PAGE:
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A round up of some of the week’s most significant corporate events and news stories.
Google takes a few bytes out of third-party cookies
News that Google is looking for an alternative to the online tracking tool known as a cookie is a harbinger of broader structural changes in the internet and advertising industries, writes Emily Steel in New York.
Bad news for life assurers, cash-strapped public libraries and anyone queueing to buy stamps in a post office: Apple chairman Art Levinson and Google chief executive Larry Page (pictured) have teamed up to launch a health venture focused on extending life expectancy. Sell Prudential and Aviva. Buy Werther’s Originals and Tena Lady . . .
A legacy of the early days of the internet, cookies are controversial yet widely used small computer files that store information about internet users’ habits. Cookies can help a website calculate how many people visit the site, personalise the content visitors see and target ads. Third-party cookies are used to build profiles of web surfers by tracking their activities across a network of sites.
Yet the use of third-party cookies has come under scrutiny from regulators who are concerned about privacy. Privacy advocates call for more transparency and a “do not track” approach that would allow companies to track users only with their permission. Advertisers, meanwhile, have resisted changes that would keep them from tracking information about consumers.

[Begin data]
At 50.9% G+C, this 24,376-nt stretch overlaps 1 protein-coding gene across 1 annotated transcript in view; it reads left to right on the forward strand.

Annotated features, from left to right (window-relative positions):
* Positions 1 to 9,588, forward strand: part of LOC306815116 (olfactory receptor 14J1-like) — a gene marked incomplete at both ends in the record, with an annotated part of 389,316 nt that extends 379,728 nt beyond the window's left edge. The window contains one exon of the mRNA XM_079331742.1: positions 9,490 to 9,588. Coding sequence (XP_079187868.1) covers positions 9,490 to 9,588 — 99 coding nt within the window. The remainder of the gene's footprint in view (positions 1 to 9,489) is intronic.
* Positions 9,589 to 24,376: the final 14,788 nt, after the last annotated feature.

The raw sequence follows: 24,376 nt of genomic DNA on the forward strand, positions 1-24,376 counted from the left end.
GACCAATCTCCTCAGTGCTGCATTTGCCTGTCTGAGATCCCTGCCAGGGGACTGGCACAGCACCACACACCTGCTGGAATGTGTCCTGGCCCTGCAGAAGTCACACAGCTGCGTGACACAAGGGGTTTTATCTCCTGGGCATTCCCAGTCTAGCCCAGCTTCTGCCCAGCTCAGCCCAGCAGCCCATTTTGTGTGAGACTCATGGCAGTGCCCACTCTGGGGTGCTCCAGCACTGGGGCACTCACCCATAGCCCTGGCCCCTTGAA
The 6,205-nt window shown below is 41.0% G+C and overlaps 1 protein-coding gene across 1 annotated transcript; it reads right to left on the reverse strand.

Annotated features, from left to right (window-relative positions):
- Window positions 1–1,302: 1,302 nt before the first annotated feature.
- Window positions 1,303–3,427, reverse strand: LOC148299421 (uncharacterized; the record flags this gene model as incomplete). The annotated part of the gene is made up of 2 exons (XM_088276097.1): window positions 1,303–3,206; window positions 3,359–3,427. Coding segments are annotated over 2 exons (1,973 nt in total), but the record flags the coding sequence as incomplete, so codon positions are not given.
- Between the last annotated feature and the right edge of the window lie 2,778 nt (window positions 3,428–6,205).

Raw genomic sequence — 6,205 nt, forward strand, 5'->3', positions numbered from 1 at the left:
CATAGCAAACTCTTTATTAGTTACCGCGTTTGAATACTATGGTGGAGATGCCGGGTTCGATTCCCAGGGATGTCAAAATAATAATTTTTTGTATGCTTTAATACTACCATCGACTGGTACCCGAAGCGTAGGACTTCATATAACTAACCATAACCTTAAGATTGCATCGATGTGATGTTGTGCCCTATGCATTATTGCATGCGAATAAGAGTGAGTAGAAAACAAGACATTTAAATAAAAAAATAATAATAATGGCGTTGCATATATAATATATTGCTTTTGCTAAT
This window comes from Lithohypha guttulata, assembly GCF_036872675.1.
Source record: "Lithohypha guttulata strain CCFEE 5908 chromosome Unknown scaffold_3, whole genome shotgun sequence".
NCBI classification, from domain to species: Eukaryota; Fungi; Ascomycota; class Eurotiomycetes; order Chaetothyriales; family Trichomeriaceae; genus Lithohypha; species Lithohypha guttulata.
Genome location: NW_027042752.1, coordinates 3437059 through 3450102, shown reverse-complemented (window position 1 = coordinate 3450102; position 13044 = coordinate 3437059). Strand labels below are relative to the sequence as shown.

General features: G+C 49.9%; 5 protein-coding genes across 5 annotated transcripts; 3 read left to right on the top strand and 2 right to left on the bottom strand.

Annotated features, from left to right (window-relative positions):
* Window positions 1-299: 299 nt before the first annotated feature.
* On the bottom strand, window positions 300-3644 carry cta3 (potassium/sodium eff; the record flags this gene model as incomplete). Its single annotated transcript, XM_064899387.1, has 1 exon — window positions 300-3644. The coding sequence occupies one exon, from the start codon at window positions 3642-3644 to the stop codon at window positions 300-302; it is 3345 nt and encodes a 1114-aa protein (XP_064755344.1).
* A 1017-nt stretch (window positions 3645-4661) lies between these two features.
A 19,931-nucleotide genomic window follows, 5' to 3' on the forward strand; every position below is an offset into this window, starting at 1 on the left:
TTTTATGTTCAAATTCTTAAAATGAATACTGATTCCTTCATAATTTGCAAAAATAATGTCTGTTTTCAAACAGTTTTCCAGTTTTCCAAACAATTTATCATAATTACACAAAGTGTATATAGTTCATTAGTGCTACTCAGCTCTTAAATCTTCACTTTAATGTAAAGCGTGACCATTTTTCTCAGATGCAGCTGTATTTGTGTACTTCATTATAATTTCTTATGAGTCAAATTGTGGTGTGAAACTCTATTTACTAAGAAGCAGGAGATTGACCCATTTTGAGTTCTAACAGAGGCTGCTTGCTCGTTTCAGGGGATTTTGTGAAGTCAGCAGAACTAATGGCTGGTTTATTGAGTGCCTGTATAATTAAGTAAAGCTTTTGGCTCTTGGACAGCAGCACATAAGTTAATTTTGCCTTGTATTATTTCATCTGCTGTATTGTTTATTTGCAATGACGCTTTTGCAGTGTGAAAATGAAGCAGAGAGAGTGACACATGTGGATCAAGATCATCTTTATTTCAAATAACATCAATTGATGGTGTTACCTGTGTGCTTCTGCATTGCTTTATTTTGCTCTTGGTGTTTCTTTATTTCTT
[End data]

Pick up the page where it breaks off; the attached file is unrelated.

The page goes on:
Google is seeking to replace so-called third party cookies, which are installed by companies other than the operator of the website a person is visiting. Under discussion is the use of a personal identifier, where internet users would be able to adjust a single setting in their browser to determine how much information about them is given to advertisers. Apple takes a similar approach.
The move comes as momentum builds to create new techniques that would allow for more robust profiles about individuals.
BP tries to cut admin budget for disaster compensation
BP has attempted to cut the administrative budget of the office that assesses compensation under its settlement for the 2010 Deepwater Horizon disaster, as it takes a more assertive approach to managing the cost of the spill, writes Ed Crooks in New York.